It should be noteed that the supreme theoretical abilities of Nikita Alexeevich enabled him to construct consistent theories in fields which until then were only amenable to half-phenomenological treatments. The mathematical gift was perhaps one of his strongest points - one is tempted to think of a genetic predisposition. Sometimes it might even seem that mathematics obscures the physical side for him. However, such an impression is certainly wrong - the physics of any phenomenon was always on the forefront of his thinking.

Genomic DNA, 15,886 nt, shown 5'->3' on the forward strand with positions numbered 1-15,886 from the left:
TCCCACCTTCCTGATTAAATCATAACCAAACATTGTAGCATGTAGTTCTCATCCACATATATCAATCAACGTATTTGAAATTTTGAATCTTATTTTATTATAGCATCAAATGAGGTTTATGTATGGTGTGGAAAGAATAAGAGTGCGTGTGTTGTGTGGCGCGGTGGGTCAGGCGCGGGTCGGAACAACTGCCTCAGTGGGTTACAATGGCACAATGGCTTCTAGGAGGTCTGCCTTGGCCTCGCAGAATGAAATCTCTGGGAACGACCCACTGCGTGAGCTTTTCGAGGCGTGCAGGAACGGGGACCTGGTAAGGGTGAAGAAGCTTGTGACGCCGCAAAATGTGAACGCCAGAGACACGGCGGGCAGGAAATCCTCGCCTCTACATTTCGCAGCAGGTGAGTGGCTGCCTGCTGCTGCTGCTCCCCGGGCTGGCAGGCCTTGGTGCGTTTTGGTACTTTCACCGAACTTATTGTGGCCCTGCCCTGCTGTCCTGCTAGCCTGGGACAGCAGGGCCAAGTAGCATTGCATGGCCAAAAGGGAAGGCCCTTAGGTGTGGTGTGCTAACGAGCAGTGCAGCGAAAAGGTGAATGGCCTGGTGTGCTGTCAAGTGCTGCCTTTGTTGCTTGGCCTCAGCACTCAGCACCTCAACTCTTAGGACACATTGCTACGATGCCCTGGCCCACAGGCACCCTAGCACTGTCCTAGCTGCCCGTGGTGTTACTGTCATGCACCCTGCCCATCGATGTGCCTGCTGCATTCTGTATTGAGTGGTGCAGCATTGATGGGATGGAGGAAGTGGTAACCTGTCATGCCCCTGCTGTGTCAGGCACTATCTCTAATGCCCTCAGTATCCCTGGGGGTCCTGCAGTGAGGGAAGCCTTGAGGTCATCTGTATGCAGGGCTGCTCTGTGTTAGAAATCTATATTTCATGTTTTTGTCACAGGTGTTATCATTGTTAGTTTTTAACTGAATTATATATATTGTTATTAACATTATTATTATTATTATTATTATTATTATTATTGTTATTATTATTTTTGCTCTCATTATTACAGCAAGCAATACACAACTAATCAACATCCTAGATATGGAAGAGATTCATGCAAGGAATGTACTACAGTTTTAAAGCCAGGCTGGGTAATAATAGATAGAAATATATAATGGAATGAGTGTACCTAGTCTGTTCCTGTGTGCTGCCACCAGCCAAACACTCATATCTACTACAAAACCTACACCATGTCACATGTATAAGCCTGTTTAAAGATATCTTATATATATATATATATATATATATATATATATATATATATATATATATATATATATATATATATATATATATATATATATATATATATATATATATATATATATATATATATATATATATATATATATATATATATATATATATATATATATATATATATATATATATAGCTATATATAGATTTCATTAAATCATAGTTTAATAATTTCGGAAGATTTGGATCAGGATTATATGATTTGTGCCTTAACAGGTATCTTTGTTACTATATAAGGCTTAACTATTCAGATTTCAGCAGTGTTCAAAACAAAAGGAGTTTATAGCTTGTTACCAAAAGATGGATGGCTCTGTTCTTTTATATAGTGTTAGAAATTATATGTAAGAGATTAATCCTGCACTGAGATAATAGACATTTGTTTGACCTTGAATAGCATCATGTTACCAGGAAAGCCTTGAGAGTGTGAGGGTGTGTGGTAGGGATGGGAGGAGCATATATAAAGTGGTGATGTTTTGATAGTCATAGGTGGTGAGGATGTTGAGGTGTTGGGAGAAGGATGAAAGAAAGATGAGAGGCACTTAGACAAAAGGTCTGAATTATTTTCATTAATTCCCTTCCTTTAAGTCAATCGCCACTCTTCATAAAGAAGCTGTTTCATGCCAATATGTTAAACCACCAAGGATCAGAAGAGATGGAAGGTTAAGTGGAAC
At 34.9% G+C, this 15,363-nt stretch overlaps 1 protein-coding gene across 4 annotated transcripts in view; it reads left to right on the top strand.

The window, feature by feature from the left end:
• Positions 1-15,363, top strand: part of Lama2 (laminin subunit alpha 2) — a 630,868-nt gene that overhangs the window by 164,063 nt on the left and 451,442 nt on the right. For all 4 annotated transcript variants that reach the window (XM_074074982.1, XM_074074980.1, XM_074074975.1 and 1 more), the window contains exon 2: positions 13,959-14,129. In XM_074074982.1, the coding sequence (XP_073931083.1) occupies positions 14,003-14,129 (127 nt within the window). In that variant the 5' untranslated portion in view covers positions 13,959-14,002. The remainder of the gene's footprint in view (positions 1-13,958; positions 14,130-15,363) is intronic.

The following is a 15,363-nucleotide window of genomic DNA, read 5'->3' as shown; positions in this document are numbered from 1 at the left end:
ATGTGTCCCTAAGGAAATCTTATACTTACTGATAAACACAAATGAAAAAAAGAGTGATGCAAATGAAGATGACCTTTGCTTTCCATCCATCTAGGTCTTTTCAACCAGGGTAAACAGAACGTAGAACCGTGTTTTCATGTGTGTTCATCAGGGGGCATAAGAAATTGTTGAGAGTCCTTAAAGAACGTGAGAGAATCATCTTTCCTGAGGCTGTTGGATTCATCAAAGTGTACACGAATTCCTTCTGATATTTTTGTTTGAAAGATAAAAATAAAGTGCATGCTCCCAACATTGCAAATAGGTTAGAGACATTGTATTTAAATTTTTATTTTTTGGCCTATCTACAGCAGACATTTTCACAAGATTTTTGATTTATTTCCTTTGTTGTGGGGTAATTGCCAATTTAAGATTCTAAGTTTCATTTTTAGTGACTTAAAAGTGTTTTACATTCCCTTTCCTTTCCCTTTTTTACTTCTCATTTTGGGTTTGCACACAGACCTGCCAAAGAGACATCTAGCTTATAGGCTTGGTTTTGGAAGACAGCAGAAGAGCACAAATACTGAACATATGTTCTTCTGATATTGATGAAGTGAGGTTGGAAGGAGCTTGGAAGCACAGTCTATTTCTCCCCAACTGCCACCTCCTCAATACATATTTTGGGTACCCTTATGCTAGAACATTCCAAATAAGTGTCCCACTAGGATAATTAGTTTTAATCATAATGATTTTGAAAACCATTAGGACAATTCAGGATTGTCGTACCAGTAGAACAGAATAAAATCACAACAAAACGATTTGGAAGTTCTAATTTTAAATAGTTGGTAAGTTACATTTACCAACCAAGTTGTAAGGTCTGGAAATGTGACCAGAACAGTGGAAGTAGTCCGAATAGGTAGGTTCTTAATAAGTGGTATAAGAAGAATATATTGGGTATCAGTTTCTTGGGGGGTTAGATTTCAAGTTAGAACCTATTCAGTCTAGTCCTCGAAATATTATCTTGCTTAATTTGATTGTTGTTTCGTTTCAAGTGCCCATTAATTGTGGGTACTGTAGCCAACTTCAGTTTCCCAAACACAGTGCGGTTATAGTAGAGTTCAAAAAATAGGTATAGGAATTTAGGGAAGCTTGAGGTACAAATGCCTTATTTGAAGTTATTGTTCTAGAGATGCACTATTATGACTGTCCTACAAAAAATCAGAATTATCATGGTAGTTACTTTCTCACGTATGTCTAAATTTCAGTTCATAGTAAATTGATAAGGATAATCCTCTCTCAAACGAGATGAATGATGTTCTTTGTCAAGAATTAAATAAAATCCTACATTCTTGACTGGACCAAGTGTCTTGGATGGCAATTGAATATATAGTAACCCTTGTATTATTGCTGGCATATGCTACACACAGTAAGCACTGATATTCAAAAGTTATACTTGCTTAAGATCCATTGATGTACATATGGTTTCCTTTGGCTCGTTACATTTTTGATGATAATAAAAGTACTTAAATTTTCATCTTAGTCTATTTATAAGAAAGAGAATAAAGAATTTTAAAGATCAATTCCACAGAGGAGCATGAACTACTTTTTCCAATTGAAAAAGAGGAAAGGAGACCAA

As time went on, the scope of Nikita Alexeevich's scientific interests expanded. His extensive erudition and superlative skill allowed him to work successfully on a few pivotal theoretical problems from different branches of physics, and not physics alone, simultaneously. For example, he studied propagation of information in distributed systems. In particular, he demonstrated that a population of neurons not directly interacting with each other, but only via secreting a special chemical into their common environment and responding to local variations in its concentration, are capable of carrying out rather complex functions in transferring information. Also, more complicated systems with large organic molecules as active units and messenger-molecules carrying information about the addressee code were studied.